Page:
Life Experiences of Veterans in Addiction & Recovery: A Comparison

Substance use disorders are among the most common and costly conditions among veterans. Veterans report higher rates of diagnosed alcohol use disorder and drug use disorder than non-veterans; however, they report lower rates of treatment and recovery service utilization.

High rates of alcohol use and misuse following combat is found to be co-morbid with relationship and aggression problems, depression, PTSD, homelessness and criminal justice involvement.

The data that Laudet et al. analyzed were from the national Life in Recovery Survey. This study compared life experiences in active addiction and since entering recovery between veterans and non-veterans in order to inform service development, evaluation, research and policy.

The veteran population made up roughly 15.1% of the study participants (n=481), contained one-third as many women as the non-veteran sample (23% vs. 62.6%), and were 3 times more likely to be over the age of 66 compared to the non-veterans sample.

The data were gathered in a brief, online anonymous survey and 3,176 surveys were completed. The pool of items used to examine life experiences included both positive “pay bills on time?” and negative “frequently miss work or school?” questions. Analyses were conducted to compare socio-demographics, background, and recovery experiences between veterans and non-veterans.

The domains of life examined were:

  • financial
  • legal
  • health
  • employment
  • family functioning
The mean duration of active addiction was close to two decades, with veterans reporting an average of 21.9 years compared to 17.75 years for non-veterans. Veterans also reported initiating recovery later in life (42.5 years of age vs. 35.4 years of age).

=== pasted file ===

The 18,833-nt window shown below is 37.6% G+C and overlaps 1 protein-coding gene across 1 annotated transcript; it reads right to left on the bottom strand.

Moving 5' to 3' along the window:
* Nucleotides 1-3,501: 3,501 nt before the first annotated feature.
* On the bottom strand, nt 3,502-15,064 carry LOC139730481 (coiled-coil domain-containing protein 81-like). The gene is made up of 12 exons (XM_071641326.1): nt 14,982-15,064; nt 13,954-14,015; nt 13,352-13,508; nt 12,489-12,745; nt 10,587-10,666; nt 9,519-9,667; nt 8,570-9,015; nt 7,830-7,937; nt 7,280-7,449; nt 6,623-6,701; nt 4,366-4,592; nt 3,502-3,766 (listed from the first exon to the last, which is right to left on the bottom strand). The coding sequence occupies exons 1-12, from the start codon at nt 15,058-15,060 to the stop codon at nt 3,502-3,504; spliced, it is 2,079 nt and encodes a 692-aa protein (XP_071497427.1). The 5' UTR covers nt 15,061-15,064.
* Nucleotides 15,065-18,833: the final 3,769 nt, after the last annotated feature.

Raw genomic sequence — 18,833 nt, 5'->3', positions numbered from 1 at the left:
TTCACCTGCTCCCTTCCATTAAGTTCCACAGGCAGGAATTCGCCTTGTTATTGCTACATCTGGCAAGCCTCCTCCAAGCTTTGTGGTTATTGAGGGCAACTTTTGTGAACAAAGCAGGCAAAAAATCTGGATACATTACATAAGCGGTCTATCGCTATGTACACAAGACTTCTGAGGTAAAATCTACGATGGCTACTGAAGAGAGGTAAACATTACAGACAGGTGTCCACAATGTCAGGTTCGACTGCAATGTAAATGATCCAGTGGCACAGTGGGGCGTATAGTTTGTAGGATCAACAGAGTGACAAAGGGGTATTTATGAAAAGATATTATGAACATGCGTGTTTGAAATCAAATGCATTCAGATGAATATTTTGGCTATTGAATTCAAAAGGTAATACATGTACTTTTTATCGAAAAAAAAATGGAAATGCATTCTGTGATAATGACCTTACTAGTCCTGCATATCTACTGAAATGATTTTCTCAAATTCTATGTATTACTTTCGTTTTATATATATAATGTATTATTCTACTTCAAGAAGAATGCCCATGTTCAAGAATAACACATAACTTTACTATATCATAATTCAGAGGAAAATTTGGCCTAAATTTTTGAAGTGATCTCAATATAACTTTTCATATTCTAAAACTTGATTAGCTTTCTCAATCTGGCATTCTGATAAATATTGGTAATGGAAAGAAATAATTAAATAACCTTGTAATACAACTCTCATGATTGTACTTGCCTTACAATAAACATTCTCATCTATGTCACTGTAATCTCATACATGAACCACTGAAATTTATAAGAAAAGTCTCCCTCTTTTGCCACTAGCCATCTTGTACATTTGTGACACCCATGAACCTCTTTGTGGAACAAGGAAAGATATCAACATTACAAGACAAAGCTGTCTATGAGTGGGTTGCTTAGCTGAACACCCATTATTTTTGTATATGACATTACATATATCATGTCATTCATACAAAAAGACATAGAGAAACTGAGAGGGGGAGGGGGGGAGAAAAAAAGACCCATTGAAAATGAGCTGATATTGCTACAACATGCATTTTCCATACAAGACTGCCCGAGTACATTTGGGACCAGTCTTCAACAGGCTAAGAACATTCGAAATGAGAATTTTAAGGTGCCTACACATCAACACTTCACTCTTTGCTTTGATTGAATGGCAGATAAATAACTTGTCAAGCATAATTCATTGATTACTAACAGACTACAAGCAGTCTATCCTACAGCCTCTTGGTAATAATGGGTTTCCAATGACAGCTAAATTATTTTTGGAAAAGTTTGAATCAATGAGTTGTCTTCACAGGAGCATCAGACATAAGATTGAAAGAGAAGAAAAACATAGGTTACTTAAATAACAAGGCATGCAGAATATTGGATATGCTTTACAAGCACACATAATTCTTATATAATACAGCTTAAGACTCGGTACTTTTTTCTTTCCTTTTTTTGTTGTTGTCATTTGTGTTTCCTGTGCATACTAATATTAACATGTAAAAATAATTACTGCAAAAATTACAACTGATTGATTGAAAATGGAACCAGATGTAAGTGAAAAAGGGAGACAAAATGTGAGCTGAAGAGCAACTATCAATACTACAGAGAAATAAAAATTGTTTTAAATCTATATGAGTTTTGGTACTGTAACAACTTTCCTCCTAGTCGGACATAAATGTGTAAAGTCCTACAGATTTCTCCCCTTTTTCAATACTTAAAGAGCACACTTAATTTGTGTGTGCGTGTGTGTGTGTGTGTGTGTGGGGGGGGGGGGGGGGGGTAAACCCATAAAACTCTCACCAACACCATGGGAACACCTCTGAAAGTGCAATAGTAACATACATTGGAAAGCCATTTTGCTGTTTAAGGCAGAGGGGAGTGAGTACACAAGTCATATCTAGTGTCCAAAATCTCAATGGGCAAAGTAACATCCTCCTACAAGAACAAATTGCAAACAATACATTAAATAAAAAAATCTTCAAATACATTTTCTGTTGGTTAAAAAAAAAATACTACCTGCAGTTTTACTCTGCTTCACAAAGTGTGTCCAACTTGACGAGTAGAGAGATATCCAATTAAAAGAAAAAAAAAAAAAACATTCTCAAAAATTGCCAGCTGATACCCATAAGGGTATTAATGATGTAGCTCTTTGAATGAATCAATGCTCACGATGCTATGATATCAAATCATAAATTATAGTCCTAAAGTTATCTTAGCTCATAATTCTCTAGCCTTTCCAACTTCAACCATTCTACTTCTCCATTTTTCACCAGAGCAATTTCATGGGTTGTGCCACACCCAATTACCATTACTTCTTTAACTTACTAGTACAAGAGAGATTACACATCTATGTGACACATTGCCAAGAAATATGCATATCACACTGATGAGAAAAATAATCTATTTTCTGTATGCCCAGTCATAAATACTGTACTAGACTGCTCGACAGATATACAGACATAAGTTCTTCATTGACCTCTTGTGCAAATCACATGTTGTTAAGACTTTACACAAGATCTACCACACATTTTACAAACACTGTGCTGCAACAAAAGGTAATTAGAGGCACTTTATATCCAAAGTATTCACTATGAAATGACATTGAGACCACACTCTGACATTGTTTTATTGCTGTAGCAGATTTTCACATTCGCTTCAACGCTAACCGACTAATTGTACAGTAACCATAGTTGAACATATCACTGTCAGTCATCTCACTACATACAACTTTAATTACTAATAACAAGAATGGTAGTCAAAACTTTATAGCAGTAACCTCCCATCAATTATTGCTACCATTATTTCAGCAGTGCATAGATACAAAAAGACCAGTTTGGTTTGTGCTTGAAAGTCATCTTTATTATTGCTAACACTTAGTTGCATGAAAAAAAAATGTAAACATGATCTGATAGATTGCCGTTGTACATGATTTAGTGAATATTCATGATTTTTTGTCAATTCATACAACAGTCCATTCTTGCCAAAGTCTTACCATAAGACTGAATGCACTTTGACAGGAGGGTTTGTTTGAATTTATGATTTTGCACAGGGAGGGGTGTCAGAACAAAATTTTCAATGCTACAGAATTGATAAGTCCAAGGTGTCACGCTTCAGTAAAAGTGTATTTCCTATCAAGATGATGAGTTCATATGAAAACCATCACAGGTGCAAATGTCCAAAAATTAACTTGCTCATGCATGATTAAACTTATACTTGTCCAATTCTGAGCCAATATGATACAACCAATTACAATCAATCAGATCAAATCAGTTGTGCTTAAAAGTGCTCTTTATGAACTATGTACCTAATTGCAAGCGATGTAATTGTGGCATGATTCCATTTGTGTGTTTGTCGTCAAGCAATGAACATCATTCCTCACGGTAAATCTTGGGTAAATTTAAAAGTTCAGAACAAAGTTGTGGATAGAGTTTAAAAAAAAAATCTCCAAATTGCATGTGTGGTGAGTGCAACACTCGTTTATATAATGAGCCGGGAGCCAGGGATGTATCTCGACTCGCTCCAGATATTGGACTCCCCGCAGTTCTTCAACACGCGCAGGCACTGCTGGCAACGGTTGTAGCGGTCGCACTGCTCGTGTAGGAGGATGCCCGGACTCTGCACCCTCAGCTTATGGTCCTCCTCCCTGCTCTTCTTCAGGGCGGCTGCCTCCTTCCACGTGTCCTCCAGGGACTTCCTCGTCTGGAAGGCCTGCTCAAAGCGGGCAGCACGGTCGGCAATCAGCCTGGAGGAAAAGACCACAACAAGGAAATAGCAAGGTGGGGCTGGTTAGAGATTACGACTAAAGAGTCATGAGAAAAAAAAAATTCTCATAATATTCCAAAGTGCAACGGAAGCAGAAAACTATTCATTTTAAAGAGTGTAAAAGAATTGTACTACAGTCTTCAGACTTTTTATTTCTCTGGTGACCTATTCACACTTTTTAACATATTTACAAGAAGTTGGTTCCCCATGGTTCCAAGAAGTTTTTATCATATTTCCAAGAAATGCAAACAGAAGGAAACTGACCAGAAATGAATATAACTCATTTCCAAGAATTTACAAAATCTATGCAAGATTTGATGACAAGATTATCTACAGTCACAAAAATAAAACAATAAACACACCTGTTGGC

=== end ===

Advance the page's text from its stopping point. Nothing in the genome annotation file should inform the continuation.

In recovery, higher percentages of veterans repaid debts and reported experiences aimed at rectifying legal issues compared to non-veterans.

Individuals in recovery reported significant improvement concerning their experiences in all areas of their lives compared to when they were in active addiction.


Veterans and non-veterans both reported experiencing negative consequences of substance use during active addiction. However, veterans are more likely to experience financial problems and be involved in criminal acts; this may be explained by their tendency to be in active addiction for longer than non-veterans. While veterans and non-veterans received treatment at the same rate, veterans took longer to access treatment. Possibly as a result, veterans may have accrued more negative consequences . Finding effective ways to intervene earlier when veterans are in active addiction may help to reduce the number of negative consequences that veterans report, therefore, increasing the chances of earlier remission and enhanced quality of life. Additionally, by creating interventions that are tailored more specifically to addressing the needs of veterans with SUD, the economic cost and burden on veterans, their families, and society may be reduced.



Laudet, A., Timko, C., & Hill, T. (2014). Comparing life experiences in active addiction and recovery between veterans and non-veterans: A national study. Journal of addictive diseases, 33(2), 148-162.